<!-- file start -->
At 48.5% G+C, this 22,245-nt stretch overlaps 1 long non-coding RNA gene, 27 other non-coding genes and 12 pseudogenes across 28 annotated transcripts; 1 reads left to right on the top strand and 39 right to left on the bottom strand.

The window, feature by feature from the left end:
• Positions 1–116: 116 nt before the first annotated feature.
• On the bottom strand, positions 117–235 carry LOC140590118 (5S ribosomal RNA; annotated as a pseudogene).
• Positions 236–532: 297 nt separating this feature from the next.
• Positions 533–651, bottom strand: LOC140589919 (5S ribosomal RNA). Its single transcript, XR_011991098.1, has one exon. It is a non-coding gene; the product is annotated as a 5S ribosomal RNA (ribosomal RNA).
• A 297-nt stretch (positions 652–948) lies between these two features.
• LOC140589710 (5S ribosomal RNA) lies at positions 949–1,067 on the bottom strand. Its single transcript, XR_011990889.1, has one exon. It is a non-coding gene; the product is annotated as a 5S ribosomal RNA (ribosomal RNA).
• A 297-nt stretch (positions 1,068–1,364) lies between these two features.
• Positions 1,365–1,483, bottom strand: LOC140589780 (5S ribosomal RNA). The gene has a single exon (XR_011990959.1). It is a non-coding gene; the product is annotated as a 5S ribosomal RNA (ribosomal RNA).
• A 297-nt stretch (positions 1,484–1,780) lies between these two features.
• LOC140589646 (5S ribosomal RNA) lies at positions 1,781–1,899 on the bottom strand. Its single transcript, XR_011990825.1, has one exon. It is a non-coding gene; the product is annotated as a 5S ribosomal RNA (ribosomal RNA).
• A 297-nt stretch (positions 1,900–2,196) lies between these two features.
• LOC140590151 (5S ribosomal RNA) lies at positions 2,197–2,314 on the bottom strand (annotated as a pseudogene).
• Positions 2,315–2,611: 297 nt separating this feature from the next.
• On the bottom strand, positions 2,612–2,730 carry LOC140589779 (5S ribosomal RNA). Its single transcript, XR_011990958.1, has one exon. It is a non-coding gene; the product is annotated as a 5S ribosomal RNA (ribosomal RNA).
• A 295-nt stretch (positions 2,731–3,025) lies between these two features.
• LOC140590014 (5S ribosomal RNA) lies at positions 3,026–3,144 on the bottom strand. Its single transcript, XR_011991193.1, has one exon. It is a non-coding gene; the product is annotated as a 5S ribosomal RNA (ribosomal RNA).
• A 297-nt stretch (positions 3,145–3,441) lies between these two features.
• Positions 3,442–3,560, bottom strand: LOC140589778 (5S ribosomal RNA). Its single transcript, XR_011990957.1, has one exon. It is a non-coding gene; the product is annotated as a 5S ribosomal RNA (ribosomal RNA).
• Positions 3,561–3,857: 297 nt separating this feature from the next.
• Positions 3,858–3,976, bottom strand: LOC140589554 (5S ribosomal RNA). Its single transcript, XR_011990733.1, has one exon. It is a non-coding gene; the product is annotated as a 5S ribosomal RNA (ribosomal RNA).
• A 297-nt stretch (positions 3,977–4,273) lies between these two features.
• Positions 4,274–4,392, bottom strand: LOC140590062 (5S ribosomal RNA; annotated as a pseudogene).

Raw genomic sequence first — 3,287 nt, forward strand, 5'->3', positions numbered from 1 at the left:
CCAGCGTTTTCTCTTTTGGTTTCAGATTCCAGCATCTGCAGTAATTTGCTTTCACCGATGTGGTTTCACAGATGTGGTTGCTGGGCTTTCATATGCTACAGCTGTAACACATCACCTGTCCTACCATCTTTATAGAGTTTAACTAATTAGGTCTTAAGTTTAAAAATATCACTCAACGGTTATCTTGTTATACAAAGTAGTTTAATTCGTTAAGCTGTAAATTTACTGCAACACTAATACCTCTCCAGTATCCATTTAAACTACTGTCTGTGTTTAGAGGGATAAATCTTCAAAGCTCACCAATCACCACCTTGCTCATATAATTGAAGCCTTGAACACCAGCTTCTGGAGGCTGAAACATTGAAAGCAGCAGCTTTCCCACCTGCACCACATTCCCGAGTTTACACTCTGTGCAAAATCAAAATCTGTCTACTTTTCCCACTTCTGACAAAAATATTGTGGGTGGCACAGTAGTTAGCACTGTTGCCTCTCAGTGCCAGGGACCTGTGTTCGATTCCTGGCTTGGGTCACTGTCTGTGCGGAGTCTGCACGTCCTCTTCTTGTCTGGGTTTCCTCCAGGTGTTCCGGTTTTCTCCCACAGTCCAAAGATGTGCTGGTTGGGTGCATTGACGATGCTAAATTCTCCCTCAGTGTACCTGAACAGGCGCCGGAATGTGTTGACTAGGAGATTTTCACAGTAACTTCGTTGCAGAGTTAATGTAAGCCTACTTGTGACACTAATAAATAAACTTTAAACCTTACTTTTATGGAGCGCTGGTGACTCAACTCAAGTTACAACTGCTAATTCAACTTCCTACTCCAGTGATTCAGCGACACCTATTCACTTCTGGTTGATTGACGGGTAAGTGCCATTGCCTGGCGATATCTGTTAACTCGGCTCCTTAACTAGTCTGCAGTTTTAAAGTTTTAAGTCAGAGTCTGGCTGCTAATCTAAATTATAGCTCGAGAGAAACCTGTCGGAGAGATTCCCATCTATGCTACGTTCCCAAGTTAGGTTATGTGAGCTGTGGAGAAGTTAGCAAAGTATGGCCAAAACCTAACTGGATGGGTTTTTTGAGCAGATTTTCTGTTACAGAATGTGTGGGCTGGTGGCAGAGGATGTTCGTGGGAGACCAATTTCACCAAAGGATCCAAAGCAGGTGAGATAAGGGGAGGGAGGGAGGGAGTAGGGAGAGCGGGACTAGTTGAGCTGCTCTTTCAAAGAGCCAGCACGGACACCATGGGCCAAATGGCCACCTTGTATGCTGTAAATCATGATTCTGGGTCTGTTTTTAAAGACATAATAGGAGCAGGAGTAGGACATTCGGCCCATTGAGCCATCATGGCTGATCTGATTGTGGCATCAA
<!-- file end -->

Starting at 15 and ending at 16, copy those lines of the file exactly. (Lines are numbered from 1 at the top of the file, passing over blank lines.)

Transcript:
• Positions 2,315–2,611: 297 nt separating this feature from the next.
• On the bottom strand, positions 2,612–2,730 carry LOC140589779 (5S ribosomal RNA). Its single transcript, XR_011990958.1, has one exon. It is a non-coding gene; the product is annotated as a 5S ribosomal RNA (ribosomal RNA).